Common Terminology


As we discuss controlling interior heat and light from the sun, it is important to understand a few energy terms so you can better decide which product is best to meet your needs. The focus in general will be 1) on how (solar) window film relates to these terms. 2) Some of these terms also apply to various blinds and shades. 3) Other window related terms are listed at the bottom of the page. 

Film Related Terms


    The surrounding or encompassing atmosphere.


     A measurement of the percentage of solar heat and visible daylight that  are absorbed into window film.  As  absorption levels increase, so will the temperature of the glass. 

Delta Difference:

    The difference between the inside and outside temperatures.

Dew Point:

    This can only occur if there is air on the glass (broken seals, etc.)


    A solar film's ability to stretch. It is relative to the 'peel'.


     A measurement of a surface's ability (glass) to absorb or reflect  far-infrared radiation or heat.  The lower the emissivity, the less room heat is absorbed and the more heat is reflected back into  the room. The amount of heat from an object that will re-radiate causing ambient air temperature to increase or decrease.  The  goal is to reduce the heat loss in the winter and cool loss in the summer.  The lower the emissivity, the higher the insulation  qualities of the window film. Example: tin foil in an oven does not absorb much heat, which is why you can remove food on it with your bare hands).   


    A measure of UV spectrum through glass.  UV 0-300 - does not transmit through the glass, UV 300-380 - film treats it, but does not harm plants or photosynthesis (water them less, but check for rare plants), and UV over 380 - no damage is caused through the glass. 

Peel Strength:

    Press to pull solar film off the glass when the glass would break.


     A window product that releases or reflects heat or energy.

R-Value (Absorption Value):

    The amount of cold that passes through the glass.  To get an R-value for the glass: divide the U-value by '1'.  Ex. 1 / 1.12 (U-value) = .89 R-value. 


     A measurement of the percentage of solar heat and visible light that  are reflected by solar film.  Highly reflective films provide high heat rejection capabilities.  Newer film technologies now provide impressive solar energy properties for lighter films as well as darker or more reflective films.   

Shading Coefficient (SC):

     A ratio of: solar heat gain passing through a piece of solar film to  the solar heat gain that occurs under the same conditions with no film and made of clear non-shaded double strength window glass.   The ability of film to reduce heat on the glass from the visible light spectrum or to shade off damaging heat.  The closer to '0' the better (reciprocal of '1').  The greater the number the more light spectrum, but transparency is reduced.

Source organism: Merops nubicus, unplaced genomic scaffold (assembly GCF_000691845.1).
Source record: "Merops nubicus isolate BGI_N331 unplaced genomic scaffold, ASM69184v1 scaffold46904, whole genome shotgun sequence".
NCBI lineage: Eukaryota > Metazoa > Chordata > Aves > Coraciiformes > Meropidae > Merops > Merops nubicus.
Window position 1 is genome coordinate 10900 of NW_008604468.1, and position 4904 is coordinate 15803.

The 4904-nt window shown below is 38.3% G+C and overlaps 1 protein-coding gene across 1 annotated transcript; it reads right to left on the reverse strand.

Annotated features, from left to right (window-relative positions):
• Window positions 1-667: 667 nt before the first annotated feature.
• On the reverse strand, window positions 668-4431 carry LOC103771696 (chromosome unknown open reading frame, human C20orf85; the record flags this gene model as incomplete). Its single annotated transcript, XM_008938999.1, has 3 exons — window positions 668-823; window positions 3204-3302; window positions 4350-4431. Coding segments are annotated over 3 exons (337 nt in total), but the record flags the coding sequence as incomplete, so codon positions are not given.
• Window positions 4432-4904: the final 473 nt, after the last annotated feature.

Solar Heat Gain Coefficient (SHGC):

    A ratio of: total solar heat transmitting through a window product to  the solar heat incident on the projected window surface at normal solar incidence.  The lower the SHGC the higher the heat reduction.    

Tensile Strength:

    Protect the glass from breaking (solar film being greater than the glass).


    A measurement of the percentage of solar heat and visible daylight that pass through a piece of glass. 

Total Solar Energy Rejection: 

    A measurement of a window film's ability to reject solar heat in form visible light and visible infrared radiation. The higher the number the more heat rejected.

U-Value (Reflect Value):

    The ability for heat to transfer through 1 square foot of window film for each 1 degree F variance in temperature.  Factors include the local climate and area where the window is located in determining the level of heat transfer and the rate. Summer heat transfers from outdoor air to indoor air.  Winter heat  from indoor air to outdoor air.  It is the ability of film to reflect heat and not absorb it. The lower the u-value (closest to '1')  the less heat transferred and better the solar film.

Miscellaneous Terms

Bay Window:

    Three or more windows set as angles to each other within a recessed area.


    A treatment constructed of wood or a molded material designed to cover a blind or shade headrail.  These are very decorative and are available in various sizes and intricate detail.  They can be richly stained or embellished with fabric. 

Casement Window: 

    A crank operated window that can open inward or outward.    


    The top portion of a window treatment often pleated or tabbed.


    A top fabric treatment that cascades from the top of brackets, pole or other that loops downward and then back up one or more times. 


    A piece of fabric cut in various styles designed to hold drapery panels in place.